While there’s no shortage of sources for parental guilt these days, an over-reliance on digital devices is top of many parents’ lists. And rightly so, say the experts –  too much screen time is affecting children’s cognitive development. Here are 12 ways to help turn around your family’s attitude to tech, and boost your child’s emotional IQ in the process…

Children’s obsession with screen time is a major bugbear for many parents – but it’s not just kids who are letting tech get in the way of the rest of their lives.

New research by the UK’s children’s reading charity Booktrust has found mums and dads themselves are spending four times as long on screens as they are reading to their young children. As a result, children are losing out on the bond created between a parent and child during story time – and that’s yet another blow to their emotional intelligence development.

Further studies have found children as young as three are hindering the development of their emotional intelligence – which helps manage feelings and moods, aids effective communication and protects against mental health problems – by spending too long staring at screens.

Hours spent alone playing high-tech games means chilldren are spending less time with other kids and not learning to share, communicate effectively with their peers and develop emotions.

Psychologist Dr Amanda Gummer, founder of the Fundamentally Children website, which road tests educational toys and apps in order to help children develop skills through play, says: “There’s a growing concern that the increase in remote communication hinders children’s emotional development and children today can find it more difficult to understand and manage their emotions.

“Interpersonal relationships play a huge role in the development of emotional skills and there’s a worrying trend for children to spend less time socialising with others and more time in solitary situations, so they may be getting fewer opportunities to practise those important skills.”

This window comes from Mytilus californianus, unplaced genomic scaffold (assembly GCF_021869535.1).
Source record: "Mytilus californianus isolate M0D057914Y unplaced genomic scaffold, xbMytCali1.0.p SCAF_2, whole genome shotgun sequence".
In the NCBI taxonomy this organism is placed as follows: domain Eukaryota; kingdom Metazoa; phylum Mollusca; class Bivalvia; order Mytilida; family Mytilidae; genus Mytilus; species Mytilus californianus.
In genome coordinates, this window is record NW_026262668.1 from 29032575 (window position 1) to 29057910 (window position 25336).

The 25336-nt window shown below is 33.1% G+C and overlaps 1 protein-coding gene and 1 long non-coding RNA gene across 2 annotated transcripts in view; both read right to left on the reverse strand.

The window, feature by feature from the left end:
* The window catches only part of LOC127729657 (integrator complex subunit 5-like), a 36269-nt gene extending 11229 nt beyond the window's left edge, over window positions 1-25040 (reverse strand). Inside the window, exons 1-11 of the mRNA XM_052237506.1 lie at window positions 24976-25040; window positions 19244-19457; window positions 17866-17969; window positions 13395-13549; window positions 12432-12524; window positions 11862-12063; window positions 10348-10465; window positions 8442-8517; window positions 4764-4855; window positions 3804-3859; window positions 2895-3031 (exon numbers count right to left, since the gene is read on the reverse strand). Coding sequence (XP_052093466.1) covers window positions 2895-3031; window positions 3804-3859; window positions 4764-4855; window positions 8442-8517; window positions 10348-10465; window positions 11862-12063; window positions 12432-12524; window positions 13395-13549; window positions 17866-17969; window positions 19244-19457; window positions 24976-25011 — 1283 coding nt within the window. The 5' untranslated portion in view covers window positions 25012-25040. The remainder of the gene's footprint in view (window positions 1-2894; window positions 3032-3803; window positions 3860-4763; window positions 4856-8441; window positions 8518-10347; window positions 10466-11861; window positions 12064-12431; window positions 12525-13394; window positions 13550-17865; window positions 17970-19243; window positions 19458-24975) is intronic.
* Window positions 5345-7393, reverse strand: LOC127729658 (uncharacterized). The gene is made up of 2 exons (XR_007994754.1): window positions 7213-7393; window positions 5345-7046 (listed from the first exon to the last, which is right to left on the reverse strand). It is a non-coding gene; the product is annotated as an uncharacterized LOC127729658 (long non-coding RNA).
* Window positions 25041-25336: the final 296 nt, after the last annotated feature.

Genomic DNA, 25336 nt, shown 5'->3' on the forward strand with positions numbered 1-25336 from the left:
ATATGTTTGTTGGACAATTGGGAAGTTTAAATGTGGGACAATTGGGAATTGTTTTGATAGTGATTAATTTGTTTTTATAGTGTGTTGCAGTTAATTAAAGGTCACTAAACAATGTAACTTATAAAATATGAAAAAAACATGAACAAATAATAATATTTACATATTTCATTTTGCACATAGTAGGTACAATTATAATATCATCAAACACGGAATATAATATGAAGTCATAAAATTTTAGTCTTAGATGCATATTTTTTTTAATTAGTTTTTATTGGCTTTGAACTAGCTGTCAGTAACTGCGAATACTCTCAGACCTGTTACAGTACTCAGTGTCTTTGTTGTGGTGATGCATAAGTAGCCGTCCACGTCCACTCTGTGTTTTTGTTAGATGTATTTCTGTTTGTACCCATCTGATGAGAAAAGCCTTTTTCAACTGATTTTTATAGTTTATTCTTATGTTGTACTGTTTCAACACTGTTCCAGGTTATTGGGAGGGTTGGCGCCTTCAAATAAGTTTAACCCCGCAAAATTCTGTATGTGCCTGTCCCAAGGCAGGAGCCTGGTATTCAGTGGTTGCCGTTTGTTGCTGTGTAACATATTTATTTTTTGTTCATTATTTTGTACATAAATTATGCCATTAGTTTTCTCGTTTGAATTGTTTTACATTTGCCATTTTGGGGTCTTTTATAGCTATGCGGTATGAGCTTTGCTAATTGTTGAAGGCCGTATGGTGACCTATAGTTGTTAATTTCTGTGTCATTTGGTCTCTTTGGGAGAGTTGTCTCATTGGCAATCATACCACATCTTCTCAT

Gummer says the main area of concern is with very young children – if they develop a screen-based play pattern before they start school they’re likely to be less able to share and make the most of the learning available in a social classroom setting.

She says the ‘Me, Now’ generation is used to having instant gratification because their needs are often met almost instantaneously through tech play. As a result, they may feel not getting what they want when they want it is worse than they might ordinarily have done, and this can have a negative impact on coping mechanisms.

In addition, children who are told to stop crying or behave are less likely to develop emotional intelligence than those encouraged to explore their own emotions, she says.

12 ways to improve children’s emotional development

01 Talk to your children about having a healthy, balanced diet of play and entertainment, and agree what’s fair, then ensure everyone sticks to the rules, including the adults. Using apps like OurPact can help.

02 Make it a family rule that everyone checks in their phones before bedtime, and agree a list of things that need to be completed in the morning before they can get their phones back.

03 Try and keep up with the apps your children use so you can have informed conversations with them and they don’t think you’re a tech dinosaur.

04 Practise what you preach. Make sure you give your children your undivided attention, look them in the eye when you’re conversing and generally behave as you would wish them to.

05 Be authentic. Don’t try and hide your feelings. Kids need to see that the full range of human emotion is normal.

06 Validate their emotions. Saying things such as “I can see you’re cross… but you can’t have another cake. What can we do to help you feel better?” will make them feel listened to, while still allowing you to maintain a sense of discipline.

07 Encourage imaginative role play, especially with characters that have different expressions.

08 Practise making funny emotional faces in the mirror together with younger children, labelling each emotion.

09 Give children options for ways to handle difficult emotions, such as a pillow to thump if they’re angry, or a quiet, safe place to go if they’re scared.

10 Talk to your children about how you manage your own difficult emotions.

11 Read books with your child that include emotional storylines and discuss them.

12 Encourage children to play freely with other kids – they gain a lot from mixing with a wide range of people.